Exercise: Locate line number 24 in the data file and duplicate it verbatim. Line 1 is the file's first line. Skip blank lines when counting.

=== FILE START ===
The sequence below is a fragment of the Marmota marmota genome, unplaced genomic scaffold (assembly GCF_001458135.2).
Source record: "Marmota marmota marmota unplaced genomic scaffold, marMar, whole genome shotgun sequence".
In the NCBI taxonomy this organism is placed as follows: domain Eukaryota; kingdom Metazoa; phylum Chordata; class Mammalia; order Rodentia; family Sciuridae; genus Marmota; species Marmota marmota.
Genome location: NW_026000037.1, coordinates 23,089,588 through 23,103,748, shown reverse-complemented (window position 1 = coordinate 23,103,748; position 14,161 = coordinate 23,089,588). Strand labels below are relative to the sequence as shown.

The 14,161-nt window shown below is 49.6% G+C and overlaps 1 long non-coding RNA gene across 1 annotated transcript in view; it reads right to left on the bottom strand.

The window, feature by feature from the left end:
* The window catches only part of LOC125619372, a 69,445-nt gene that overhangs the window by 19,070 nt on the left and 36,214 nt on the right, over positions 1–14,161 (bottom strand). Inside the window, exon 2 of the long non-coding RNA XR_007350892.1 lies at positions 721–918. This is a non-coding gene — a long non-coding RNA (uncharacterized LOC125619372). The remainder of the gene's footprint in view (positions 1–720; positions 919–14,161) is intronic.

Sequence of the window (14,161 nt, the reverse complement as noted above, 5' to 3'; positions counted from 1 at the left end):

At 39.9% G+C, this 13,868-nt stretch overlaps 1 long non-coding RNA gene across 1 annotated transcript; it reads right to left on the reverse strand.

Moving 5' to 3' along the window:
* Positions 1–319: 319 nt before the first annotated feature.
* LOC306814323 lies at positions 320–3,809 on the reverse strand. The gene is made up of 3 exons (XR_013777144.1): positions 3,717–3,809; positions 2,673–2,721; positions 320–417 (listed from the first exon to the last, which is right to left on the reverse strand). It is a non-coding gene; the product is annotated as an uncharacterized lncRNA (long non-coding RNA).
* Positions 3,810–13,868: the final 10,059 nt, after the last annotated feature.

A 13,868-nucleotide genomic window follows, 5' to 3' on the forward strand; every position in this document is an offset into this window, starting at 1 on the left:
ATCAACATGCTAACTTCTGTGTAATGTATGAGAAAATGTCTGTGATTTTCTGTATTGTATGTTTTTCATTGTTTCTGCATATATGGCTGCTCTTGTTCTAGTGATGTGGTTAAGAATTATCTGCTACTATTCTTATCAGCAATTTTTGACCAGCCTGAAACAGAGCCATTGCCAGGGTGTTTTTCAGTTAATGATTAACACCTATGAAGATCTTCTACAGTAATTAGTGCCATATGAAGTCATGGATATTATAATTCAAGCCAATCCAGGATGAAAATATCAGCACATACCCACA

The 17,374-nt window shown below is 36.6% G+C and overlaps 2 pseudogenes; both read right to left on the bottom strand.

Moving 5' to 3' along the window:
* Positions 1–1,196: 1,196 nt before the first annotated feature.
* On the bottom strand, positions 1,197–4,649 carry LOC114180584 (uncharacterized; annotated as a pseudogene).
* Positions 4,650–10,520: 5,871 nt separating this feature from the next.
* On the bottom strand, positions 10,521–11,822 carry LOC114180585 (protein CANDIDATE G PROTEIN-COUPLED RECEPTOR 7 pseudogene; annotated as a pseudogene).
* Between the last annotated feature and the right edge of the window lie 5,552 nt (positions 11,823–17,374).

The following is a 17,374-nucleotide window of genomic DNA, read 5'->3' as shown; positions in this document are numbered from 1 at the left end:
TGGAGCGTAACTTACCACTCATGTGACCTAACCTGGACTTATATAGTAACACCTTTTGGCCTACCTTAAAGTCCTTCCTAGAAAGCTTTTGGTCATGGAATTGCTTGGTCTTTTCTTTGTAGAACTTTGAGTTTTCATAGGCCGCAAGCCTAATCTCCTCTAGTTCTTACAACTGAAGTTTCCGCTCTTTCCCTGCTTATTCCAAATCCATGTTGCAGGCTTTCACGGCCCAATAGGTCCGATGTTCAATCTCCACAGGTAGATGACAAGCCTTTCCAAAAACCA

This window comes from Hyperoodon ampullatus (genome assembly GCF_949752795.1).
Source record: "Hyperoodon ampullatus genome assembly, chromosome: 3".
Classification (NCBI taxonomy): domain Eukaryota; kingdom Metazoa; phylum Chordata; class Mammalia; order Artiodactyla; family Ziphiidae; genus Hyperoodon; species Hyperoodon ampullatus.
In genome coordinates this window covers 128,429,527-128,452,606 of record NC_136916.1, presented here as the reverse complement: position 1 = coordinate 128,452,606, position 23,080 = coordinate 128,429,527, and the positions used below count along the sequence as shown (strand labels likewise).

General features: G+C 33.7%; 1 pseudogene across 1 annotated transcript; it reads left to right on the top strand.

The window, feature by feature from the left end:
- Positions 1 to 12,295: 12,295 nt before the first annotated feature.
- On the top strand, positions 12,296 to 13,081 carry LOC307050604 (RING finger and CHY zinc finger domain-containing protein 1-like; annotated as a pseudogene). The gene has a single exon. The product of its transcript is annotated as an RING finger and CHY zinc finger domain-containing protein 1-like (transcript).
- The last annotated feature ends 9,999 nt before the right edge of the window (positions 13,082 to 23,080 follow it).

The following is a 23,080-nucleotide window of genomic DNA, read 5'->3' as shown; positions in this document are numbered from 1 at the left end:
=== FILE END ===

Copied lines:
TGGAGCGTAACTTACCACTCATGTGACCTAACCTGGACTTATATAGTAACACCTTTTGGCCTACCTTAAAGTCCTTCCTAGAAAGCTTTTGGTCATGGAATTGCTTGGTCTTTTCTTTGTAGAACTTTGAGTTTTCATAGGCCGCAAGCCTAATCTCCTCTAGTTCTTACAACTGAAGTTTCCGCTCTTTCCCTGCTTATTCCAAATCCATGTTGCAGGCTTTCACGGCCCAATAGGTCCGATGTTCAATCTCCACAGGTAGATGACAAGCCTTTCCAAAAACCA